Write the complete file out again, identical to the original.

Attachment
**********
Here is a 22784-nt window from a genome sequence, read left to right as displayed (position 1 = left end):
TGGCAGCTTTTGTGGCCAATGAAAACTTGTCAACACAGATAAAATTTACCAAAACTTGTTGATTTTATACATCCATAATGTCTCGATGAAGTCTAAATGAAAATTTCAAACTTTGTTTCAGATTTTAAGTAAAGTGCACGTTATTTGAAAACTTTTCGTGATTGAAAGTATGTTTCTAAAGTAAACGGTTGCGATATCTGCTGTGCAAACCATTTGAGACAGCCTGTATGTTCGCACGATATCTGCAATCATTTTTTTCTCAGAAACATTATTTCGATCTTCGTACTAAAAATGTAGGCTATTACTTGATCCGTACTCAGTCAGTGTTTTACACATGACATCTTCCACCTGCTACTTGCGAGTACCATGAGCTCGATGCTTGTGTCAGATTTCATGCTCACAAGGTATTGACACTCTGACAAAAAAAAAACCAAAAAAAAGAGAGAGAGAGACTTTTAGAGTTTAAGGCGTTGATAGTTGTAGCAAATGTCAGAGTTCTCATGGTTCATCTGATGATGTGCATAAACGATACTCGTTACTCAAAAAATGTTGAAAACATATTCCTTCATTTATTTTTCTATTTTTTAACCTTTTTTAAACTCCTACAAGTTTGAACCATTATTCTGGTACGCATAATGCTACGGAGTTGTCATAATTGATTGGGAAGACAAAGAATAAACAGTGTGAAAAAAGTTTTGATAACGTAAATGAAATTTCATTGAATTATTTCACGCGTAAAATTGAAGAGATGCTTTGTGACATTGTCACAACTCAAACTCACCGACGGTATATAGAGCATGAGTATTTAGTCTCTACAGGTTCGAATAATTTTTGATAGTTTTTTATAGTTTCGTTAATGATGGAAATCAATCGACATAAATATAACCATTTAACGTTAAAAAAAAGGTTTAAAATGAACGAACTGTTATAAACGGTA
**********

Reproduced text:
Here is a 22784-nt window from a genome sequence, read left to right as displayed (position 1 = left end):
TGGCAGCTTTTGTGGCCAATGAAAACTTGTCAACACAGATAAAATTTACCAAAACTTGTTGATTTTATACATCCATAATGTCTCGATGAAGTCTAAATGAAAATTTCAAACTTTGTTTCAGATTTTAAGTAAAGTGCACGTTATTTGAAAACTTTTCGTGATTGAAAGTATGTTTCTAAAGTAAACGGTTGCGATATCTGCTGTGCAAACCATTTGAGACAGCCTGTATGTTCGCACGATATCTGCAATCATTTTTTTCTCAGAAACATTATTTCGATCTTCGTACTAAAAATGTAGGCTATTACTTGATCCGTACTCAGTCAGTGTTTTACACATGACATCTTCCACCTGCTACTTGCGAGTACCATGAGCTCGATGCTTGTGTCAGATTTCATGCTCACAAGGTATTGACACTCTGACAAAAAAAAAACCAAAAAAAAGAGAGAGAGAGACTTTTAGAGTTTAAGGCGTTGATAGTTGTAGCAAATGTCAGAGTTCTCATGGTTCATCTGATGATGTGCATAAACGATACTCGTTACTCAAAAAATGTTGAAAACATATTCCTTCATTTATTTTTCTATTTTTTAACCTTTTTTAAACTCCTACAAGTTTGAACCATTATTCTGGTACGCATAATGCTACGGAGTTGTCATAATTGATTGGGAAGACAAAGAATAAACAGTGTGAAAAAAGTTTTGATAACGTAAATGAAATTTCATTGAATTATTTCACGCGTAAAATTGAAGAGATGCTTTGTGACATTGTCACAACTCAAACTCACCGACGGTATATAGAGCATGAGTATTTAGTCTCTACAGGTTCGAATAATTTTTGATAGTTTTTTATAGTTTCGTTAATGATGGAAATCAATCGACATAAATATAACCATTTAACGTTAAAAAAAAGGTTTAAAATGAACGAACTGTTATAAACGGTA